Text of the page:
- Sarah Christopher
“It’s like your body is autonomous, but I am on manual mode.”
After six years of managing diabetes at home, Yash decided to move far from his hometown to do an integrated PhD at IISER Thiruvananthapuram. Despite the de-motivation from his relatives, he joined IISER. It was hard adjusting to irregular class timings. Carrying his insulin in the hot campus was difficult. He stored it in the medical centre and took long trips there to get his shots. Regarding the food on campus: “I am a typical North Indian, a spice food lover. It was quite a shift…, “ Breakfasts contained high-glycaemic index carbohydrates, spiking his glucose quickly.
He had previous problems with hypoglycaemia, ultimately causing unconsciousness. Within three months of coming to IISER, he fell unconscious two times. The first time, he fell unconscious in a restaurant in Trivandrum. Someone used his fingerprint to unlock his phone and call one of his contacts. The medical centre was notified, and he was brought back to IISER. The second time, the medical centre doctor panicked leading to a terrible experience at a private hospital.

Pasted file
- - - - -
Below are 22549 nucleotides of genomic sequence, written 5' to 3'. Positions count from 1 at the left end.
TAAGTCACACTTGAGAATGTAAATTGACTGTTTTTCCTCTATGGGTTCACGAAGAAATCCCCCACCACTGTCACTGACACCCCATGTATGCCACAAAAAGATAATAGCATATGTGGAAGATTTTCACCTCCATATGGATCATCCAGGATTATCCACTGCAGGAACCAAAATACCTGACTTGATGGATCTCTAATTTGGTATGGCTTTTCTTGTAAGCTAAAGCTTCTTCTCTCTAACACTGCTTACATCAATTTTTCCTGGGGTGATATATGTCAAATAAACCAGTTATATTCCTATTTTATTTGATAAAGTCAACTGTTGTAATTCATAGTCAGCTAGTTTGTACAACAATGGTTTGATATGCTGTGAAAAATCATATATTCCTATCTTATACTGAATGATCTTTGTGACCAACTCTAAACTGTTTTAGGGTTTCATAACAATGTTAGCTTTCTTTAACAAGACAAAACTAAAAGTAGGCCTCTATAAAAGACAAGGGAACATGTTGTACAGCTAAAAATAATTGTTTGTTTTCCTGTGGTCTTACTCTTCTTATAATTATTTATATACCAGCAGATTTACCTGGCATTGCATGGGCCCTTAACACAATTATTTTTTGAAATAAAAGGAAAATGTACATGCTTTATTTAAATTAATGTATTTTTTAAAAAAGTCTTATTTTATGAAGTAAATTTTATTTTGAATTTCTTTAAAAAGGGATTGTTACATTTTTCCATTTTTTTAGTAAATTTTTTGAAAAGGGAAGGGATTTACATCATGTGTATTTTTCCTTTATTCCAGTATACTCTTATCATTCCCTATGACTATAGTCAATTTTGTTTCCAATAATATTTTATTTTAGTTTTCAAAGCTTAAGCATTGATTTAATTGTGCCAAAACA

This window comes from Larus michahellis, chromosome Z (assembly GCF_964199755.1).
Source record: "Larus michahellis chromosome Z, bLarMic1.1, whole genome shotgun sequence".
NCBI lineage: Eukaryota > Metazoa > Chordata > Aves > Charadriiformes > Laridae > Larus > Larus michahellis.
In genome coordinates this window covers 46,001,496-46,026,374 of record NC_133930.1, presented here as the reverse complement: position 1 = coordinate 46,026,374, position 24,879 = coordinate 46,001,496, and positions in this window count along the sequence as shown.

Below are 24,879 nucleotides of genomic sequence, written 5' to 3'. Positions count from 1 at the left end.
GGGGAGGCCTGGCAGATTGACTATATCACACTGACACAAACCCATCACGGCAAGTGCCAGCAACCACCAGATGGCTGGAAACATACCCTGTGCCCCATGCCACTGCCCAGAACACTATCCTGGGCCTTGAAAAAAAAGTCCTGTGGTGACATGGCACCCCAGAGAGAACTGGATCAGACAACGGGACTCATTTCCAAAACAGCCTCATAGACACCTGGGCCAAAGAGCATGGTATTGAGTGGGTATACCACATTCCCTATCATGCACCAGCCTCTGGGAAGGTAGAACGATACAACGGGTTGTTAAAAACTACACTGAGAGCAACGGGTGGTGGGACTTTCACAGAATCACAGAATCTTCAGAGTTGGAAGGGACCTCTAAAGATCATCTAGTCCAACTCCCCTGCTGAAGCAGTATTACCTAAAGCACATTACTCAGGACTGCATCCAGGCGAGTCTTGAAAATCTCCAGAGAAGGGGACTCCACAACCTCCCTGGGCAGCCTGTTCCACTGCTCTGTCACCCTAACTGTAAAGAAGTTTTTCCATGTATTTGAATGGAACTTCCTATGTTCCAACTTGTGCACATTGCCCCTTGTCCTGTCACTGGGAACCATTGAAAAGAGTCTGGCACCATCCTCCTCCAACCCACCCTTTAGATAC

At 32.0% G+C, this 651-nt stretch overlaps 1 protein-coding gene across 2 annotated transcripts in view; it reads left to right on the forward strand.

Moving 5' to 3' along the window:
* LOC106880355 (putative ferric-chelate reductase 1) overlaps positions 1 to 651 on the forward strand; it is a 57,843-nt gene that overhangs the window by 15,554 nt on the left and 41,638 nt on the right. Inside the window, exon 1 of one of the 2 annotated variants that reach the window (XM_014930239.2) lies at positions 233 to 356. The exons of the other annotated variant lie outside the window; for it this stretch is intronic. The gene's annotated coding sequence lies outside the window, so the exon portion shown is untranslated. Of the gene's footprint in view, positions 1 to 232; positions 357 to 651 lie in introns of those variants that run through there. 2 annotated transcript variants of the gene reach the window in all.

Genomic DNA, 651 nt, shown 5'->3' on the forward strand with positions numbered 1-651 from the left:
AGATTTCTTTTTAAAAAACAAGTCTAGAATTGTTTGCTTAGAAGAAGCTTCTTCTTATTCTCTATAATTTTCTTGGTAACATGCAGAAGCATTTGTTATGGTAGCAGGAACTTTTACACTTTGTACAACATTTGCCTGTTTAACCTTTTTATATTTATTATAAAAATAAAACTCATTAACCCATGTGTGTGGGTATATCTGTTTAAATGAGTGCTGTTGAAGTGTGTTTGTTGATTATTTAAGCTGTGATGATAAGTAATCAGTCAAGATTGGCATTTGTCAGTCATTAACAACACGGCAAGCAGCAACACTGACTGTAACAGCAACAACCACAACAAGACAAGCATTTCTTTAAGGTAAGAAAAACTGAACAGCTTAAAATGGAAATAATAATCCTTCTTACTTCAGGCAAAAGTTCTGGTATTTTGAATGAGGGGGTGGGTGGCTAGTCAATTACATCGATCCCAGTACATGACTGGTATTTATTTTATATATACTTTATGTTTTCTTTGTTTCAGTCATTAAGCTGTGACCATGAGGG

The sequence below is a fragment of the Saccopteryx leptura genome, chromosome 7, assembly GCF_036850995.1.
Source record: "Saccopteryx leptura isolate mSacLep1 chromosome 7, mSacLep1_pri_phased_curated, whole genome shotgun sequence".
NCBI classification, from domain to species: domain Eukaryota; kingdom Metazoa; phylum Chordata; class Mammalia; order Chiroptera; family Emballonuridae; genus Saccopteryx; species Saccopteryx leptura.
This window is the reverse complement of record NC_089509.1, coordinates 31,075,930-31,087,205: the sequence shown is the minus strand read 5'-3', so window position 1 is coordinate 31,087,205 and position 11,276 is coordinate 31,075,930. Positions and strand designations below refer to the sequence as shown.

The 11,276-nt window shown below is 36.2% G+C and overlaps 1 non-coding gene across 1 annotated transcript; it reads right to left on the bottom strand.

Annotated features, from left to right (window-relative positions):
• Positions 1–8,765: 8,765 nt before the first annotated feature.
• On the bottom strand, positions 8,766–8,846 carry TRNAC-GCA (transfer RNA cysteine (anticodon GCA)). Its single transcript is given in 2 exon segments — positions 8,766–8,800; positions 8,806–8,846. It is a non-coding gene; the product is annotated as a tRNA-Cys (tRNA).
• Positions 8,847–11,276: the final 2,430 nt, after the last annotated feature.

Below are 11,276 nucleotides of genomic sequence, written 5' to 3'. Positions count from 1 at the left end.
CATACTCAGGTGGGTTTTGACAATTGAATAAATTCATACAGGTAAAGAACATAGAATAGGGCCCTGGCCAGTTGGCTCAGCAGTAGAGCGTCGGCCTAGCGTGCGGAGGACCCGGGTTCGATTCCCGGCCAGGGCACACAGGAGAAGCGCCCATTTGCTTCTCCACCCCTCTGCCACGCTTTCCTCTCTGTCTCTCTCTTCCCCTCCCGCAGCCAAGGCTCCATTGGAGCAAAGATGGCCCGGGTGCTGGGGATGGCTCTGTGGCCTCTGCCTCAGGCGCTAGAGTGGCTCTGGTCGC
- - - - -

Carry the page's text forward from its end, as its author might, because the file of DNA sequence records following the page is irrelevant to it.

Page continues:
His IISER friends were surprisingly understanding of his condition. His batchmate even got special permission to stay with him in the hospital when he fell unconscious. But sometimes, he says, “People don’t understand that we are normal…they think that I am a different person.” Before going on a cycling trip, his friends were concerned about him being able to go that far. That hurt him since they belittled his abilities because of his condition.
Each day as a PhD, for him, is different. He plans for his long experiments and stocks up on snacks.. He checks his glucose levels more often during a stressful day. Some days are still unpredictable. But he has learned, and he is still learning. It is inspiring to see how he manages twice the number of problems an ordinary PhD has to deal with.